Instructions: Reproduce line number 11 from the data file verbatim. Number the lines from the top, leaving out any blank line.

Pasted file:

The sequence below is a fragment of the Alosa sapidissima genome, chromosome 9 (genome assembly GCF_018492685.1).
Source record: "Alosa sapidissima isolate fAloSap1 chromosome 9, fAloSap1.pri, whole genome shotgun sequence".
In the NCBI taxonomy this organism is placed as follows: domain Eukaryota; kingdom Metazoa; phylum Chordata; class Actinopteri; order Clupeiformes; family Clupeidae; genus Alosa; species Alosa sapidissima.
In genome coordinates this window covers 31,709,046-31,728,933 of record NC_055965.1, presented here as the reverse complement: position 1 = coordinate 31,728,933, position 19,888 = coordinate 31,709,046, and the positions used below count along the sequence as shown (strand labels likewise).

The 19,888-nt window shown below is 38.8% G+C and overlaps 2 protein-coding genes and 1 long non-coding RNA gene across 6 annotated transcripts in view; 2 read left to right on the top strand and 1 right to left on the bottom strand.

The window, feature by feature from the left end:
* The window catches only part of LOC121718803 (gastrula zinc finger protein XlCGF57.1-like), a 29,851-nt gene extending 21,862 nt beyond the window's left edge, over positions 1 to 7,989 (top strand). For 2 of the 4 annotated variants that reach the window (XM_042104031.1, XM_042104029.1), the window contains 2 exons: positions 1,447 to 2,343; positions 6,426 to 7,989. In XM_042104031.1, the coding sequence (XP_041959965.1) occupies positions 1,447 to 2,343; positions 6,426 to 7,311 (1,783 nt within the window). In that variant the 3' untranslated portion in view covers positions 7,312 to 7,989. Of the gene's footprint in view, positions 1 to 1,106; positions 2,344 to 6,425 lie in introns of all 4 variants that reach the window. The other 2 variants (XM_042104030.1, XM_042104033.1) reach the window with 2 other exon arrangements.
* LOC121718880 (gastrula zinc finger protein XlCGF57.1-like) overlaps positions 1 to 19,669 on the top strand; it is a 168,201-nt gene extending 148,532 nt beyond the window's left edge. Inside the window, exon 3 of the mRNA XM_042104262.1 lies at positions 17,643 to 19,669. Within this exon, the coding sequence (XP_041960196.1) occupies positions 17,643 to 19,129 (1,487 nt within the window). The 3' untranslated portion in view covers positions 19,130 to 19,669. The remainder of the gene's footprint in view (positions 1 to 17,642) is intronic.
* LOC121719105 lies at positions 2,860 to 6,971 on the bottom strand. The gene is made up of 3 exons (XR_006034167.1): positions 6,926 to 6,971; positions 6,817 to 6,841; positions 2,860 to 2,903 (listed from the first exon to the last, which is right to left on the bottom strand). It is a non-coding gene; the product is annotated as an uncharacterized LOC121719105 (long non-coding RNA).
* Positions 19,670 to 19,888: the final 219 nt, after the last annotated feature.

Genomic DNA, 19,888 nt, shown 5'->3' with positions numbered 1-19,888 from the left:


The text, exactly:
Genomic DNA, 19,888 nt, shown 5'->3' with positions numbered 1-19,888 from the left: